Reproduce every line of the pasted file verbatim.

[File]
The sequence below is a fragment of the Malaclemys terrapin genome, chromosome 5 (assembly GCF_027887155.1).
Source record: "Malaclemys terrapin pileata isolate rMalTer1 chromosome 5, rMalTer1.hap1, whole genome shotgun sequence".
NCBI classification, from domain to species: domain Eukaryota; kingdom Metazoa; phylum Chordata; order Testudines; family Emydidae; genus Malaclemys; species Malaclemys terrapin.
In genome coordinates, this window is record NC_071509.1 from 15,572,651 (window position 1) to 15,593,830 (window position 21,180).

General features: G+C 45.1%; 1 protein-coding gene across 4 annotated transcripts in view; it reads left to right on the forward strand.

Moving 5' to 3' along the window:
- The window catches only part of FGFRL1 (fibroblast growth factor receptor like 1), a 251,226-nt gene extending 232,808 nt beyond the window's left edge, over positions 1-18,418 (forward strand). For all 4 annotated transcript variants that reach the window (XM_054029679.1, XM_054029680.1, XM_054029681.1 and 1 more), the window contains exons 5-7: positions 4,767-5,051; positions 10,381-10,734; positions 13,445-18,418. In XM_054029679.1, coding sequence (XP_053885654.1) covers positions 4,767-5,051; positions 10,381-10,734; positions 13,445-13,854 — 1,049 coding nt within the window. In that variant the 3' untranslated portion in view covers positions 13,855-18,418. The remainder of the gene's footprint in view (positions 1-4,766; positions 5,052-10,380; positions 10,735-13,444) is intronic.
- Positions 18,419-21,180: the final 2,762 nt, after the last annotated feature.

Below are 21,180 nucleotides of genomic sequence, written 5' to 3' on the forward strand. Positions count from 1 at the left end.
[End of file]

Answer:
The sequence below is a fragment of the Malaclemys terrapin genome, chromosome 5 (assembly GCF_027887155.1).
Source record: "Malaclemys terrapin pileata isolate rMalTer1 chromosome 5, rMalTer1.hap1, whole genome shotgun sequence".
NCBI classification, from domain to species: domain Eukaryota; kingdom Metazoa; phylum Chordata; order Testudines; family Emydidae; genus Malaclemys; species Malaclemys terrapin.
In genome coordinates, this window is record NC_071509.1 from 15,572,651 (window position 1) to 15,593,830 (window position 21,180).

General features: G+C 45.1%; 1 protein-coding gene across 4 annotated transcripts in view; it reads left to right on the forward strand.

Moving 5' to 3' along the window:
- The window catches only part of FGFRL1 (fibroblast growth factor receptor like 1), a 251,226-nt gene extending 232,808 nt beyond the window's left edge, over positions 1-18,418 (forward strand). For all 4 annotated transcript variants that reach the window (XM_054029679.1, XM_054029680.1, XM_054029681.1 and 1 more), the window contains exons 5-7: positions 4,767-5,051; positions 10,381-10,734; positions 13,445-18,418. In XM_054029679.1, coding sequence (XP_053885654.1) covers positions 4,767-5,051; positions 10,381-10,734; positions 13,445-13,854 — 1,049 coding nt within the window. In that variant the 3' untranslated portion in view covers positions 13,855-18,418. The remainder of the gene's footprint in view (positions 1-4,766; positions 5,052-10,380; positions 10,735-13,444) is intronic.
- Positions 18,419-21,180: the final 2,762 nt, after the last annotated feature.

Below are 21,180 nucleotides of genomic sequence, written 5' to 3' on the forward strand. Positions count from 1 at the left end.